Of all the industries facing AI-powered disruption, real estate brokerage might be among the ripest.
There was a time in the not-too-distant past when people looking to buy or rent homes would start by calling realtors. Not anymore. Today, clients are far more likely to begin their buying journeys online, where richly populated sites enable rapid, broad property searches and custom filtering across dozens of desired features and attributes. In addition, potential buyers or renters can browse properties in their own time and even take virtual house tours.
And, while many sites will eventually loop in human agents, the disintermediation risk for realtors — especially small and mid-size agencies — is real and rising
The fundamental shift to online browsing for properties — multiplied across time and space — is generating vast quantities of data. For example, in the U.S. alone, the Top 4 consumer real estate sites — Zillow, Trulia, Yahoo!, and Realtor — together average nearly 100 million unique visits per month. Imagine if every site visitor looks at ten properties, on an average, and can filter searches based on 30-40 different property attributes. Very quickly, you’re into billions of raw data points which contain a wealth of information around the preferences and intentions of buyers and sellers in the marketplace
You can be sure the tech-powered disruptors are exploiting AI in real estate to tap the deal-making insights locked in that raw consumer data. While traditional realtors may still have the edge in people and client relationships, to survive and thrive long-term with an edge over margins, they will need to become much more:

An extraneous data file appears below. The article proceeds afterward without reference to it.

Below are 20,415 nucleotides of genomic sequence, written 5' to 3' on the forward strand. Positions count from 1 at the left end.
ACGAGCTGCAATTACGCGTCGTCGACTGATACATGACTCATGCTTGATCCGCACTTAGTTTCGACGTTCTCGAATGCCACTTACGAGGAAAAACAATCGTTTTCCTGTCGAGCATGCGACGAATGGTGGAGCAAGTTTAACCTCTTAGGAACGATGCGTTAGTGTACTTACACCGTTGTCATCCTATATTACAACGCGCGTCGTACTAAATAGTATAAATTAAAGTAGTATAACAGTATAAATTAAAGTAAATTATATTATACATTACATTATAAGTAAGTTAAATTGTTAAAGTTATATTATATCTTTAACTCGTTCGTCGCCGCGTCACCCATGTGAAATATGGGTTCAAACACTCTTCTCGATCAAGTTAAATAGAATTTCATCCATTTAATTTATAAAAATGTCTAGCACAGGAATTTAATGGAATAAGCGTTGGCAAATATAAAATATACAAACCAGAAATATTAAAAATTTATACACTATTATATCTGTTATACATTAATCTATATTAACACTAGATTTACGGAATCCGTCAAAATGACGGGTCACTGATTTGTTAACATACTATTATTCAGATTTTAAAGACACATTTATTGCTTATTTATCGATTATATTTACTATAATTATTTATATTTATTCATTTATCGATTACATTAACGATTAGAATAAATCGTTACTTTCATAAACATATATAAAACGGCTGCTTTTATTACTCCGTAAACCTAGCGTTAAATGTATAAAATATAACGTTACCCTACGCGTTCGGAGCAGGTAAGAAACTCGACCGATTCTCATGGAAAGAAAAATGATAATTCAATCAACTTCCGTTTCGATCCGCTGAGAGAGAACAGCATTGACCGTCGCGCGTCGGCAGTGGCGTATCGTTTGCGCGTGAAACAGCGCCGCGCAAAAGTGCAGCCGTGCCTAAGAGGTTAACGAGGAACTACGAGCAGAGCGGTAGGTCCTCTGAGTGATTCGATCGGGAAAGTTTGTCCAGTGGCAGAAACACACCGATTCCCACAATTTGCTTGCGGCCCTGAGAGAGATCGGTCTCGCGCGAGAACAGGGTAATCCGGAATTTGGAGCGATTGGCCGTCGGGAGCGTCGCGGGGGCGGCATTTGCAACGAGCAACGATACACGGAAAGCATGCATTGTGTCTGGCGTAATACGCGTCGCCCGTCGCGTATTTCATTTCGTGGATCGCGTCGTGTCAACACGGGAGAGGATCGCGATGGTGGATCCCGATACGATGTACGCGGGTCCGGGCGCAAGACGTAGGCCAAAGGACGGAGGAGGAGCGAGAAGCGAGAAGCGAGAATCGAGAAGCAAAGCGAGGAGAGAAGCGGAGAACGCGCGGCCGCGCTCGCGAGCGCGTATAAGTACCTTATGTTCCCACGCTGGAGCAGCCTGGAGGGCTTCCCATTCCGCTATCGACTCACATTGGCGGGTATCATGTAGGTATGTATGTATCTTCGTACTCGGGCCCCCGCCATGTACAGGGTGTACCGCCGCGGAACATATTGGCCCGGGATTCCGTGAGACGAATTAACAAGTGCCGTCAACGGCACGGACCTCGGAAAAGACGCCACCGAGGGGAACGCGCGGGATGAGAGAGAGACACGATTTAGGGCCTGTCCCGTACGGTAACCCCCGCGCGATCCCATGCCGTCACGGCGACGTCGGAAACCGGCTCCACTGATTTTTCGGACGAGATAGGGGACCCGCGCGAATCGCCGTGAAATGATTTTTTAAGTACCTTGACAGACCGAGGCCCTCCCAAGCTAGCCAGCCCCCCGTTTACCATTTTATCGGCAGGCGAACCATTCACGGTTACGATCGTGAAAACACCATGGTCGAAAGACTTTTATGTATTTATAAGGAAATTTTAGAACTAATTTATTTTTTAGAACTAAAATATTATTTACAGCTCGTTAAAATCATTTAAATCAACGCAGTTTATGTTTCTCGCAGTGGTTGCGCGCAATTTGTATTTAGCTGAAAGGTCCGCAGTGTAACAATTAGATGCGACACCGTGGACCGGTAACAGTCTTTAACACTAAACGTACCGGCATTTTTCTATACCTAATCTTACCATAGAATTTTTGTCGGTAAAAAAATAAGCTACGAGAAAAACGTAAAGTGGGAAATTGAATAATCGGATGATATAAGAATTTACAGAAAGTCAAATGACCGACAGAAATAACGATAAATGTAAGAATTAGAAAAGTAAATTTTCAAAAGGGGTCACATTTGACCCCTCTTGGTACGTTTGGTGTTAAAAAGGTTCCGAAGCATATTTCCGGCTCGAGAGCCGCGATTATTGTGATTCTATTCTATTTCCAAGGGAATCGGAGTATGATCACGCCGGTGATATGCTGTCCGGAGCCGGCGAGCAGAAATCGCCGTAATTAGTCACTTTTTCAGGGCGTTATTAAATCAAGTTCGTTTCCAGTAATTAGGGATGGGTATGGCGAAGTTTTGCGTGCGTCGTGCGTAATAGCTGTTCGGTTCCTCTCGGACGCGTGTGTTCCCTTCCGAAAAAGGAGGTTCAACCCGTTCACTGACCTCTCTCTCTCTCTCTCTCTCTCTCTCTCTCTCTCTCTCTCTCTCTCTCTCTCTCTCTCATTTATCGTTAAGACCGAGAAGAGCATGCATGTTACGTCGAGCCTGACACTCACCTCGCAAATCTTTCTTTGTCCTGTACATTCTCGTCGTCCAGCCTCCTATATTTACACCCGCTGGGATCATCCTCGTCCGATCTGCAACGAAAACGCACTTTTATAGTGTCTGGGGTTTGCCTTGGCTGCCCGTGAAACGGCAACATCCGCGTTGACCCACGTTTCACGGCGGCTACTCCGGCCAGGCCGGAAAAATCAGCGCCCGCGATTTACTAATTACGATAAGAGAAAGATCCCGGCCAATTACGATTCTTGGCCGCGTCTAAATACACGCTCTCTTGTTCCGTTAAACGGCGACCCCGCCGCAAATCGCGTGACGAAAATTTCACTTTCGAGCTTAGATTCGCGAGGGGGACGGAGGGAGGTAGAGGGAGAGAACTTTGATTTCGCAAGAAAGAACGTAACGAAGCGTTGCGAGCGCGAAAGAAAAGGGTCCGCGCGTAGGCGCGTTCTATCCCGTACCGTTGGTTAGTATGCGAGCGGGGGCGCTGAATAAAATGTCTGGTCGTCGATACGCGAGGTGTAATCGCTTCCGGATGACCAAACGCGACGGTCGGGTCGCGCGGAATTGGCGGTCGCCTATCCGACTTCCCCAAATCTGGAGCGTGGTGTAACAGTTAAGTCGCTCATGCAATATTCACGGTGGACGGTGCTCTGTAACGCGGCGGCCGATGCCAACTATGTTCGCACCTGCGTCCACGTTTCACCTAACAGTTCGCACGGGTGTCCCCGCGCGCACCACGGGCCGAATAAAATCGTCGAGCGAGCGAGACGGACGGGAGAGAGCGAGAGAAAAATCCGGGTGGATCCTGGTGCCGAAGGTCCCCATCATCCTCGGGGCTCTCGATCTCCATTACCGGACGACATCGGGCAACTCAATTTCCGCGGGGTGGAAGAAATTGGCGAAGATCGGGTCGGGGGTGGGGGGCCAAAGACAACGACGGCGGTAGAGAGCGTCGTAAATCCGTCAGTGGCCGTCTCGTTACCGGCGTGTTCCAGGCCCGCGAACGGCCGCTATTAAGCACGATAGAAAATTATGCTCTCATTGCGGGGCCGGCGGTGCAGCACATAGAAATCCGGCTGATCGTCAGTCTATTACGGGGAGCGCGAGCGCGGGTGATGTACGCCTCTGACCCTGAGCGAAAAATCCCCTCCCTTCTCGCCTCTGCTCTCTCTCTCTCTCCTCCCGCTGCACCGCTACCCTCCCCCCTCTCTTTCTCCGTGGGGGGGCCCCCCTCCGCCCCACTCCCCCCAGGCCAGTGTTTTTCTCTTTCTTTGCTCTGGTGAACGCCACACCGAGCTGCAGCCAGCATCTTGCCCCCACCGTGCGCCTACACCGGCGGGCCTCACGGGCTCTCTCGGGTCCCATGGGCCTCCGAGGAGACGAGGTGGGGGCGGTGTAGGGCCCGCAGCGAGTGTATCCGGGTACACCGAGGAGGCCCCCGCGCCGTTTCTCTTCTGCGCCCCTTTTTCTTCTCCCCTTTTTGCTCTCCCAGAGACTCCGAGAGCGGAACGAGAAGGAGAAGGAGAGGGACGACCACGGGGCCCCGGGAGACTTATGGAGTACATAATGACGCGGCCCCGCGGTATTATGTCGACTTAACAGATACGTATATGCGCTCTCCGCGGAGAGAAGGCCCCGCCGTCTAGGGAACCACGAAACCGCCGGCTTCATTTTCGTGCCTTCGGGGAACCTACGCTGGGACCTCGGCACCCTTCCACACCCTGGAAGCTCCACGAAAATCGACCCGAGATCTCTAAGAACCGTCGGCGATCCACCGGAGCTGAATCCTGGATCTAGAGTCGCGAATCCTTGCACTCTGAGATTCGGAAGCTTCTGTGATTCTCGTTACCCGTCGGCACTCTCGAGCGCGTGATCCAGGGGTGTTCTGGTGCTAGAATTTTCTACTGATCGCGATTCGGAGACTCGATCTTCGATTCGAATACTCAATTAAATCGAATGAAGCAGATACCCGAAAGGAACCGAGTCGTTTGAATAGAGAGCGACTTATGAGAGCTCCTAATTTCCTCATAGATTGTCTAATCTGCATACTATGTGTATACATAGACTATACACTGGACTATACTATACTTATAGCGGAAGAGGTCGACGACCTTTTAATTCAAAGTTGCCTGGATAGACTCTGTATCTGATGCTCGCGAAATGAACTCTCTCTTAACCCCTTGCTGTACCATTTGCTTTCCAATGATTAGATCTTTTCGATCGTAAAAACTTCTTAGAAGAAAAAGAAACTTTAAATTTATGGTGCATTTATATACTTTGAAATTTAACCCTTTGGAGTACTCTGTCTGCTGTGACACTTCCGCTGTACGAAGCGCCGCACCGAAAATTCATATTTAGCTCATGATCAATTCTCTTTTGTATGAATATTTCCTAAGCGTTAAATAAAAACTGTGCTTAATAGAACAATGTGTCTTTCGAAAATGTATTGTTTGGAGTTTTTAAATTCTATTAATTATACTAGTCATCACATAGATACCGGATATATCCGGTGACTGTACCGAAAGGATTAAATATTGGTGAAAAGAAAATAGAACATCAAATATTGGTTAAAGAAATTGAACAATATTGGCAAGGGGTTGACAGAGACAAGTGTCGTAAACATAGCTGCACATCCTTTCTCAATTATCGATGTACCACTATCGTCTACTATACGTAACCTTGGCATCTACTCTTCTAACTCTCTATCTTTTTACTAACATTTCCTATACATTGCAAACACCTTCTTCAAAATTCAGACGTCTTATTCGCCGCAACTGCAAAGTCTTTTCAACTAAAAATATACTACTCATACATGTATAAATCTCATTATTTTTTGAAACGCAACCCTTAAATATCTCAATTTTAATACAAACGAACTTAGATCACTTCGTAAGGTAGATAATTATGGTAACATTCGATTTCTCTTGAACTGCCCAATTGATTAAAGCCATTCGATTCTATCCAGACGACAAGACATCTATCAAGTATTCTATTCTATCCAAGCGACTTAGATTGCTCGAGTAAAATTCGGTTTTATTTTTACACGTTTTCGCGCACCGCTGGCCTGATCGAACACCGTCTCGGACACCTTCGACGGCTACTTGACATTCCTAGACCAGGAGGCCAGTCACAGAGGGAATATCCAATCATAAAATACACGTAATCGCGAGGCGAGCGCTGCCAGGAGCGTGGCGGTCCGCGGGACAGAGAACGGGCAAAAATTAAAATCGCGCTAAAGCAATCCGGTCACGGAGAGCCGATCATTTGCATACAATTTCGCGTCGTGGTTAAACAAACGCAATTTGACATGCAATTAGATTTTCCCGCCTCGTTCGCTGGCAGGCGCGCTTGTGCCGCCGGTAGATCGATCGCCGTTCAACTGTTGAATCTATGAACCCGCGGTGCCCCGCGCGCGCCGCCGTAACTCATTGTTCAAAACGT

Operationally efficient and automated
Focused on finding new ways to differentiate the buying experiences they create for clients
Technology — featuring AI — is a common denominator for moving forward on all three of these imperatives. On the agent side, a tool such as a real estate CRM will typically address many basic automation and efficiency aspects, but agents still need to be using it consistently, as intended. AI in real estate, meanwhile, combines both sales efficiency and data-powered intelligence, by:
Assisting agents with prioritizing deals most likely to close
Suggesting specific actions that are most likely to advance deals from one pipeline stage to the next
Alerting agents as to when they should begin certain processes (such as preparing deal paperwork) to ensure it’s ready when needed
On the customer journey side of the equation, there is also enormous potential for AI in real estate to improve experiences. A few examples:
Extending home search capability beyond what can be searched manually
Dynamic surfacing of options such as ‘new similar property now available’ based on what a buyer has searched or appreciated in viewing other properties
Analyzing and pulling additional information from property images that would not be included in listings — for example, painted versus unpainted woodwork, style of lighting fixtures, estimated ages of appliances, difficult-to-furnish spaces, quality of landscaping/property maintenance